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Ontario Premier Doug Ford and Health Minister Christine Elliott arrive for the daily briefing in Toronto on Feb. 8, 2021.

Frank Gunn/The Canadian Press

Timing is everything. Are several of Canada’s provinces about to blow it by opening up too soon – getting the timing all wrong? It looks like it.

We hope to be proved wrong in the coming weeks and months; we would like nothing better. But the experience of the past pandemic year suggests otherwise.

Canada’s opponent is a virus with an exponential aspect. In response to it, many parts of the country were too quick to lift restrictions after the first wave, and too slow to react to the second wave. And the pandemic’s exponential qualities are now being considerably multiplied by the arrival of new virus variants, which are more easily transmissible than virus version 1.0.

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The pandemic equation is being rewritten by the variants, and not in Canada’s favour. In other words, while the public-health measures, business shutdown and lockdowns imposed across the country are having an effect – cases are down sharply – most of Canada is very far from out of the woods. This isn’t the third period, this isn’t the fourth quarter – use whatever sports analogy you want, but the country is not near enough to the end of the pandemic road.

In the race between vaccines and the variants, the former are in short supply, even as the latter are showing up in ever more people and places. The miracle weapon for stopping the pandemic is behind schedule, even as the virus mutates in ways that accelerate its spread.

That means any news of victory over COVID-19 is premature. Yet on Monday, three big provinces started scaling back restrictions, and opening back up. The timing feels badly off.

In Alberta, in-person restaurant dining is back. Infection numbers have been falling in the province, so groups of up to six are allowed to dine in.

In Quebec on Monday, hair and beauty salons, shopping centres and non-essential stores reopened. Montreal’s director of public health, Dr. Mylène Drouin, said in a news release that, “we must stay vigilant, especially with the potential arrival of variants that spread more easily and until we can protect the most vulnerable populations through vaccination.” But Montreal Mayor Valérie Plante celebrated the pending return of non-essential businesses by tweeting that, “every step you take can help support businesses that are reopening.” As an encouragement, her city is offering free downtown parking.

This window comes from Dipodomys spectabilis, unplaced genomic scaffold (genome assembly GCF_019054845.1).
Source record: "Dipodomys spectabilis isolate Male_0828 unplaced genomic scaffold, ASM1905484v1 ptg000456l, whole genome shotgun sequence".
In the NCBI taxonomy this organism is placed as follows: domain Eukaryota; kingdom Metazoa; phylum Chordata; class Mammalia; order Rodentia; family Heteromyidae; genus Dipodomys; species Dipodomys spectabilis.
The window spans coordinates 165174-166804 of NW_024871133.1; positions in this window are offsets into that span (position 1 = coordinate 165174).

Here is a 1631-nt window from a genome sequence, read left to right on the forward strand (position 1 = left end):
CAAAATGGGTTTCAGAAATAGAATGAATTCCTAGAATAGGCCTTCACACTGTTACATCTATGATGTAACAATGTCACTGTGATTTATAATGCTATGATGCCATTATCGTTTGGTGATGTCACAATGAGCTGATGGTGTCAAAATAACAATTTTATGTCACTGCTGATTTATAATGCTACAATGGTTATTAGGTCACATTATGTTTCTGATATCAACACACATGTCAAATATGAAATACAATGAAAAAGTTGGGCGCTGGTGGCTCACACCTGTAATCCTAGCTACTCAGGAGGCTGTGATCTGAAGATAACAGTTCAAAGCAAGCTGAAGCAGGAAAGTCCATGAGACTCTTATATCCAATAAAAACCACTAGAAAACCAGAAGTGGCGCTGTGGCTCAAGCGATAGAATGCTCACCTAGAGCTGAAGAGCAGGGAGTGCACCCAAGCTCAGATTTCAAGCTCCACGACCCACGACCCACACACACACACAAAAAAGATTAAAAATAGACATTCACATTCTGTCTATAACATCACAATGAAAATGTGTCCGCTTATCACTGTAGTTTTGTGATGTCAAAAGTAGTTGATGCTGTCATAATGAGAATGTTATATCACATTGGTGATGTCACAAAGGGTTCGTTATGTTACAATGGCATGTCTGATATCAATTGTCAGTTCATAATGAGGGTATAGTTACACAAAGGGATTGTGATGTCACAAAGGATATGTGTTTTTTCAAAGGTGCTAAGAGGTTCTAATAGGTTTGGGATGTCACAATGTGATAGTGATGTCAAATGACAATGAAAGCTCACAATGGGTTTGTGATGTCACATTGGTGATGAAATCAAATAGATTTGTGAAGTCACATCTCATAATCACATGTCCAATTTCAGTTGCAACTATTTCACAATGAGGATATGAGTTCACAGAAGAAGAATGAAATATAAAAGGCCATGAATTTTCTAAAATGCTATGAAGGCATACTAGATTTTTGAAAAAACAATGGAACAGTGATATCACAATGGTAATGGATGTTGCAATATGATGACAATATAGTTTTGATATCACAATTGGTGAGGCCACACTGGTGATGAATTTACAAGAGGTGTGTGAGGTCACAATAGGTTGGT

Also on Monday, Ontario Premier Doug Ford put forward a plan to start lifting the provincewide lockdown. Three regions in Eastern Ontario will see the stay-at-home order removed on Wednesday; most of the rest of the province, except for three regions in the Greater Toronto Area, will end the measure next week. Ontario will begin moving, region by region, into its old colour-coded framework of lesser restrictions, which will see stores, services and sit-down restaurants gradually reopening to various degrees.

Ontario will begin the gradual reopening of its economy starting Wednesday. Premier Doug Ford says the state of emergency declared last month will be allowed to expire as scheduled on Tuesday. The Canadian Press

Yet Dr. David Williams, the Chief Medical Officer of Health, said that, “this is not a reopening or a ‘return to normal.’” It was a confusing message. And Health Minister Christine Elliott stressed that, should anything go wrong, “we have developed an emergency brake system giving us the flexibility to contain community spread quickly in a specific region.” That emergency brake? A reintroduction of the very restrictions the government is starting to remove.

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The problem with this approach is it risks being overwhelmed by events – the classic “too little, too late” problem that has marked Canada’s pandemic response.

The virus has a long incubation period, which means infections aren’t seen until long after they have happened. As such, any tap on the brakes in response to rising case numbers will be days or weeks delayed. At the same time, the return of kids to in-person classroom learning, happening in much of Ontario, threatens to create new vectors for infection. And the quiet multiplication of more infectious variants means that each individual case will, all else equal, spawn a greater number of new cases.

Given that vaccination rates are low and likely to remain so for some time, even as the virus is becoming more virulent, the logical move should be to enhance methods for slowing the virus – not give it opportunities to speed up, and get ahead of the vaccination campaign.

As such, Monday feels as if it is the prelude to the latest chapter in an ongoing tragedy, and not the first act of a long-awaited comedy.

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